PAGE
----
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Acoustic characteristics and learner profiles of low-, mid- and high-level second language fluency

Published online by Cambridge University Press:  21 February 2018

Birkbeck, University of London
Birkbeck, University of London
University of West London
Birkbeck, University of London
Lancaster University
ADDRESS FOR CORRESPONDENCE Kazuya Saito, Department of Applied Linguistics and Communication, Room 334, Birkbeck, University of London, 25 Russell Square, London, United KingdomWC1B 5DQ. E-mail:


In the context of 90 adult Japanese learners of English with diverse second language experience and 10 native speakers, this study examined the linguistic characteristics and learner profiles of low-, mid- and high-level fluency performance. The participants’ spontaneous speech samples were initially rated by 10 native listeners for global fluency on a 9-point scale (1 = dysfluent, 9 = very fluent), and then divided into four proficiency groups via cluster analyses: low (n = 29), mid (n = 30), high (n = 31), and native (n = 10). Next, the data set was analyzed for the number of pauses within/between clauses, articulation rate, and the frequency of repetitions/self-corrections. According to the results of a series of analyses of variance, the frequency of final-clause pauses differentiated low- and mid-level fluency performance; the number of mid-clause pauses differentiated mid- and high-level performance; and articulation rate differentiated high-level and nativelike performance. The analyses also found that the participants’ second language fluency was significantly associated with their length of residence profiles (0–18 years), but not with their age of arrival profiles (19–40 years).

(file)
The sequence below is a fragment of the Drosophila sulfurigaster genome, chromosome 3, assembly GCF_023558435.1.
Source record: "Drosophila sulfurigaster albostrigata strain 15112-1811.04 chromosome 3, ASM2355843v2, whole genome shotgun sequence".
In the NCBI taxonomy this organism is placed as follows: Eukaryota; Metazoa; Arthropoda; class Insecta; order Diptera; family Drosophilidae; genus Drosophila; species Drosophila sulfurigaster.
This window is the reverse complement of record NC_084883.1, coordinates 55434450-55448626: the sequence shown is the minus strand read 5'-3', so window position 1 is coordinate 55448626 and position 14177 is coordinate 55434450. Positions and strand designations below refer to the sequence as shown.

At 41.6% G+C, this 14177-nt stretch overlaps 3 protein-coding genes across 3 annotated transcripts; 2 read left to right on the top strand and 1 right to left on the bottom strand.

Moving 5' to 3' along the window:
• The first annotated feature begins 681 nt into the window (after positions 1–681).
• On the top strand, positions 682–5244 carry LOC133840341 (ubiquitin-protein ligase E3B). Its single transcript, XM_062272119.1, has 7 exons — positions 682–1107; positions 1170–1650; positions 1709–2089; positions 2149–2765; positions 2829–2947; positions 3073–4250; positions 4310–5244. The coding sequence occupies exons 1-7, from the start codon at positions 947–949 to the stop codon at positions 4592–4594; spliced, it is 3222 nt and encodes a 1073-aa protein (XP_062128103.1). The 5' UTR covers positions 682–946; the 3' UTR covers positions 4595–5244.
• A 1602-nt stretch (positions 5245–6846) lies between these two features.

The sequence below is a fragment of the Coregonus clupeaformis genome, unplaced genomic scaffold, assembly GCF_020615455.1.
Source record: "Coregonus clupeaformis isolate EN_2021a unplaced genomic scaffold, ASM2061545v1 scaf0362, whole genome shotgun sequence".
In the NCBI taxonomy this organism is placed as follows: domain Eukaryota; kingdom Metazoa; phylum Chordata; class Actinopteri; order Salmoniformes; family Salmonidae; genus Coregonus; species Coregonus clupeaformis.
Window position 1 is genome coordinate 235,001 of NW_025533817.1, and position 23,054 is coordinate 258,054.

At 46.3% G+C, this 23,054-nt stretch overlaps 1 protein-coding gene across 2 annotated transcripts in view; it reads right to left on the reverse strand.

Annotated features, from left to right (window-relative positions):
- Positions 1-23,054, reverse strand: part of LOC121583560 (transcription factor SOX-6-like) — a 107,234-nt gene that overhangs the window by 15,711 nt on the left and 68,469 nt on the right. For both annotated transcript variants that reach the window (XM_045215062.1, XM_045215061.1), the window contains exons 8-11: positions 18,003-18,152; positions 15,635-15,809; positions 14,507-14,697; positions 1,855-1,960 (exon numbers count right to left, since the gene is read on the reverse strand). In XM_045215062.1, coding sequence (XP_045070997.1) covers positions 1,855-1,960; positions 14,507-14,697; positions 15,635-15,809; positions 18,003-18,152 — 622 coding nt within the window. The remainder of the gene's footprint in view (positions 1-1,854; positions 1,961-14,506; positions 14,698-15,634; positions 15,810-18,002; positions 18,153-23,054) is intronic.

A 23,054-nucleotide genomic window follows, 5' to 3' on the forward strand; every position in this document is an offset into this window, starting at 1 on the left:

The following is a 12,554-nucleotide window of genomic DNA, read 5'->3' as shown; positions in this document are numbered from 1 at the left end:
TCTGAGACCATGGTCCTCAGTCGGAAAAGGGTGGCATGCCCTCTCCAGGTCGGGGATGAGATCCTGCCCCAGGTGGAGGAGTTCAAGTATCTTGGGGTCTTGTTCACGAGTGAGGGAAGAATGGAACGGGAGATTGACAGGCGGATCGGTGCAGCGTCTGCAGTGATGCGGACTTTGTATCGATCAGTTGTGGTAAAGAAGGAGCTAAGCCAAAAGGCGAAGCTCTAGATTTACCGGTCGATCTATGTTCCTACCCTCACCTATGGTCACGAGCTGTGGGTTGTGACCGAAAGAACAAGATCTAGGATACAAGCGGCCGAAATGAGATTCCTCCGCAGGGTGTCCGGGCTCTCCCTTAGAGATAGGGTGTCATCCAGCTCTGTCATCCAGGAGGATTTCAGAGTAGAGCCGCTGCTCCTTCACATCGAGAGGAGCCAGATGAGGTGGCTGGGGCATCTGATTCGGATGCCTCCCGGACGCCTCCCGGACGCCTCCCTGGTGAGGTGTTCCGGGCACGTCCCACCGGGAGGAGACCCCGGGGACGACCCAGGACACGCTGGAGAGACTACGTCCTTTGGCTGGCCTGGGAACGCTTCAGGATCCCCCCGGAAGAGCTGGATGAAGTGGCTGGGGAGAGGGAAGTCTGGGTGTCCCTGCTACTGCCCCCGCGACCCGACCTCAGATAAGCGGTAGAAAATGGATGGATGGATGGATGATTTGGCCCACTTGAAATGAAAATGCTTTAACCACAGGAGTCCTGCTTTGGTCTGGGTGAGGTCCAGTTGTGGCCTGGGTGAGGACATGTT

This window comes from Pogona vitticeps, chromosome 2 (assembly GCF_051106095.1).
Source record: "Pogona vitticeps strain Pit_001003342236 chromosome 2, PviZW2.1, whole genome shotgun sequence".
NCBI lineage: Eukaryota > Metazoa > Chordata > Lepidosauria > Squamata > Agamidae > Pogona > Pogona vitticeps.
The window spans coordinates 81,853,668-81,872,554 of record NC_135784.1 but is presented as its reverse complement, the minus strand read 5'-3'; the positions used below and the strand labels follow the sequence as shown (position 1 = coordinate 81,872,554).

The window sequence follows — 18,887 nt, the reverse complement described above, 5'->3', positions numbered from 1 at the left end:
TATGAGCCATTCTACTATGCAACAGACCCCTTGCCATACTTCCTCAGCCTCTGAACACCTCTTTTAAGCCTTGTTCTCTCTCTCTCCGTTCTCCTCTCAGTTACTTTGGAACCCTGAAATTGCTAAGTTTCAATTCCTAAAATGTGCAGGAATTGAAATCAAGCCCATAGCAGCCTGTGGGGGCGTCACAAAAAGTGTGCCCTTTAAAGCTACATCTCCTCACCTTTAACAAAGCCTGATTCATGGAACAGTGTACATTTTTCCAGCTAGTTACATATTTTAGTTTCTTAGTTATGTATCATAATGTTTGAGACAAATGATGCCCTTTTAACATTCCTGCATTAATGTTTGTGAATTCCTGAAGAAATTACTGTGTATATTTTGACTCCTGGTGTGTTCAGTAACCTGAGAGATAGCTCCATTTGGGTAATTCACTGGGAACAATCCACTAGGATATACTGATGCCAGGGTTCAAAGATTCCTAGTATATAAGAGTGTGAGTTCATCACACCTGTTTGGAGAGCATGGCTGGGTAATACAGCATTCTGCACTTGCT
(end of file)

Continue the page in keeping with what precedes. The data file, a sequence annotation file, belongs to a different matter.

Original Article
Copyright © Cambridge University Press 2018 

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